Elixir, Fly, and Grafana Cloud


If you have an elixir app running on Fly.io, sending your telemetry data to Grafana cloud is easy.

Lets start with Logs.


In order to ship logs to Grafana Cloud, we need to setup another application called logshipper. It is all detailed in the documentation, but the TLDR; is:

Logshipper Documentation

  • Create a new directory
    mkdir logshipper
  • Create a new app, but don’t launch yet
    fly launch --no-deploy --image ghcr.io/superfly/fly-log-shipper:latest`
  • Configure your org and access token
    fly secrets set ORG=personal
    fly secrets set ACCESS_TOKEN=$(fly auth token)
  • Configure your Loki credentials. These can be found in the Grafana Cloud Portal, Loki section. You may have to generate an API key, but all the data should be there for you to use here.
    fly secrets set LOKI_URL=
    fly secrets set LOKI_USERNAME=
    fly secrets set LOKI_PASSWORD=
  • Add this to the newly generated fly.toml file:
      http_checks = []
      internal_port = 8686
  • Deploy
    flyctl deploy

Once deployed, this should start sending all the logs from all your fly apps in the configured organization to Grafana Cloud.

More configuration options for the logshipper app can be found in the github repo

Also, I’d recommend shipping your logs in JSON format using something similar to the logger_json library.

The logger_json library


Traces are fairly easy to send to Grafana Cloud Tempo, but we’ll need to start by adding the OpenTelemetry libraries. Depending on your needs, you may leave off some of these.

# ./mix.exs
defp deps do
    {:opentelemetry_exporter, "~> 1.0"},
    {:opentelemetry, "~> 1.0"},
    {:opentelemetry_api, "~> 1.0"},
    {:opentelemetry_ecto, "~> 1.0"},
    {:opentelemetry_liveview, "~> 1.0.0-rc.4"},
    {:opentelemetry_phoenix, "~> 1.0"},
    {:opentelemetry_cowboy, "~> 0.2"}

Now we need to add some configuration to the config/runtime.exs file.

# ./config/runtime.exs
if config_env() == :prod do
  otel_auth = System.get_env("OTEL_AUTH") ||
    raise """
    OTEL_AUTH is a required variable

  config :opentelemetry_exporter,
    otlp_protocol: :grpc,
    otlp_traces_endpoint: System.fetch_env!("OTLP_ENDPOINT"),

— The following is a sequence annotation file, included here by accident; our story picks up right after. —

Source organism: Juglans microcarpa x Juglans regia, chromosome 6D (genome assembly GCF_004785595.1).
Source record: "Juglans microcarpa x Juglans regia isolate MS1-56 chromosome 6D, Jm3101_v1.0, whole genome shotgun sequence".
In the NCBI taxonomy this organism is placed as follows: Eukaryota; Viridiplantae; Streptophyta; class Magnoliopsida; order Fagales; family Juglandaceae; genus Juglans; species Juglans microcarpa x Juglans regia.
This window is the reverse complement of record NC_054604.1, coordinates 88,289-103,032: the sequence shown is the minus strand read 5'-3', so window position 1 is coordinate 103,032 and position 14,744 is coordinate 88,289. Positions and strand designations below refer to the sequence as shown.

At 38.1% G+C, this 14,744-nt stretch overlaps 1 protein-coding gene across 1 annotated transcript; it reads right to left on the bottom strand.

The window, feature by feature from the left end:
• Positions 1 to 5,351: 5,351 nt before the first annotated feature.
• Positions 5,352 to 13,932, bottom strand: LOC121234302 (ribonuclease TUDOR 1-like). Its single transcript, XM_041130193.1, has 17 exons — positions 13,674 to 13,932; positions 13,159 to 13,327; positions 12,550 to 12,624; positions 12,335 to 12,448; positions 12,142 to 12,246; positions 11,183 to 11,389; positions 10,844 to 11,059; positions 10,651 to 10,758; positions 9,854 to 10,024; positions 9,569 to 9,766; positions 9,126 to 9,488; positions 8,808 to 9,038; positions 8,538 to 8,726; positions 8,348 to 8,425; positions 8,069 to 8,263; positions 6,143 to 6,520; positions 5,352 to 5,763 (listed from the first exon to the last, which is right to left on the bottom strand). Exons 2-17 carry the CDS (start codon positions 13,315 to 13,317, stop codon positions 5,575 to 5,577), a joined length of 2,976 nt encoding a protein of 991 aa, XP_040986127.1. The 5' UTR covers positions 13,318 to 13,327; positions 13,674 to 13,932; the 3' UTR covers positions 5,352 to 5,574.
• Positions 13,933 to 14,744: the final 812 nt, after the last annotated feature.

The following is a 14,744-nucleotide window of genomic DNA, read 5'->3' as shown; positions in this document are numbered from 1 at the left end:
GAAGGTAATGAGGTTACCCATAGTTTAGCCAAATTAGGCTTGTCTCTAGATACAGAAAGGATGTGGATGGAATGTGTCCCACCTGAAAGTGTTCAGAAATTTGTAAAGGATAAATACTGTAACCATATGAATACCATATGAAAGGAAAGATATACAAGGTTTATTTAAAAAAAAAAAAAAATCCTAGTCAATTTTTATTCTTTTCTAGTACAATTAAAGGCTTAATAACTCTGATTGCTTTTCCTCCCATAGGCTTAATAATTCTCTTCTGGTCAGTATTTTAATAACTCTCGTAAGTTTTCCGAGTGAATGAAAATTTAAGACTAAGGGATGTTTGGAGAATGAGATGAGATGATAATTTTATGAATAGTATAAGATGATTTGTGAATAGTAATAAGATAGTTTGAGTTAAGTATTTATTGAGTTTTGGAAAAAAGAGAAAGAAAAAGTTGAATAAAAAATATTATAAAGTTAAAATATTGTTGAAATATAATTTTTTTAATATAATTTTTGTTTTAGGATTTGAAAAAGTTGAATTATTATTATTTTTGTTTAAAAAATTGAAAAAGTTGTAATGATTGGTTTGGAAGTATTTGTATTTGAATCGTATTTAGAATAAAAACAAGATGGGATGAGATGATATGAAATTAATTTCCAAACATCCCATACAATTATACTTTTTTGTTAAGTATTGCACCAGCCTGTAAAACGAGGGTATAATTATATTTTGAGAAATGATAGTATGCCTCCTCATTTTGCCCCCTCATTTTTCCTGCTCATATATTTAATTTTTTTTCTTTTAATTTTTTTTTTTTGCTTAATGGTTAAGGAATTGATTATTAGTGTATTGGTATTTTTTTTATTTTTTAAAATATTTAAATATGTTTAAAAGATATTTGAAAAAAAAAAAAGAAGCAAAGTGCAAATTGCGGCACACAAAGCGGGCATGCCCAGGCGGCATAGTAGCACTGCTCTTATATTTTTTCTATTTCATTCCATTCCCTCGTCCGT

otlp_headers: [{"Authorization", "Basic #{otel_auth}"}]

Next, setup the environment variables.

  • The value required for OTLP_ENDPOINT can be found on the Grafana Cloud Portal Tempo section, and will look something like: https://tempo-us-central1.grafana.net/tempo (your url may be different)
  • The value for OTEL_AUTH is a base64 encoded value of {username}:{api token} which can be easily obtained using:
    echo -n 'username:password' | base64`
    (replace username and password with the actual vaules)
  • And you’ll need the data source name (found on the same Grafana Cloud Portal page) which will be used to set the value of OTEL_RESOURCE_ATTRIBUTES

All of these values can be set with one command:

flyctl secrets set OTLP_ENDPOINT=https://your_endpoint OTEL_RESOURCE_ATTRIBUTES=your_datasource_name OTEL_AUTH=your_base64_encoded_string

After setting these values and deploying the application, traces should start showing in Grafana!


For Metrics, I really like to use Prometheus and I find the easiest way to get started with Prometheus is using prom_ex. PromEx provides excellent documentation and is worth reading, but a quick guide to get it working:

Prometheus Overview

Documentation for prom_ex

  • Add :prom_ex, "~> 1.8" to your dependencies in mix.exs and run mix deps.get
  • Run the generator
    mix prom_ex.gen.config --datasource curl`
  • Add config in config.exs for the metrics server
    config :your_app, YourApp.PromEx,
        metrics_server: [
        port: System.get_env("PROM_PORT") || 9091,
        path: "/metrics",
        protocol: :http,
        pool_size: 5
  • Add YourApp.PromEx to your supervision tree in application.ex
    def start(_type, _args) do
        children = [
          # PromEx should be started after the Endpoint, to avoid unnecessary error messages
  • Lastly, uncomment any desired plugins in the generated YourApp.PromEx file.

With all of that, localhost:9091/metrics should be available when the app is running

Next, the metrics just need to be exposed so that Fly can scrape them. As documented by Fly, just add the following to your fly.toml file:

Fly documentation for metrics

port = 9091
path = "/metrics"

Finally, setup the Prometheus data source in Grafana Cloud with the following properties:

  • HTTP -> URL “https://api.fly.io/prometheus/<org-slug>/“ where org_slug is your org
  • Custom HTTP Headers -> + Add Header:
  • Header: Authorization, Value: Bearer <token> where token is the result of flyctl auth token

You should now see all of the fly metrics and prom_ex defined metrics in Grafana!

Wrap Up

I wrote this because I wanted to add observability to my Elixir/Phoenix apps that run on Fly and finding the information I needed was scattered throughout the docs. Hopefully others find this useful.

Happy Observing!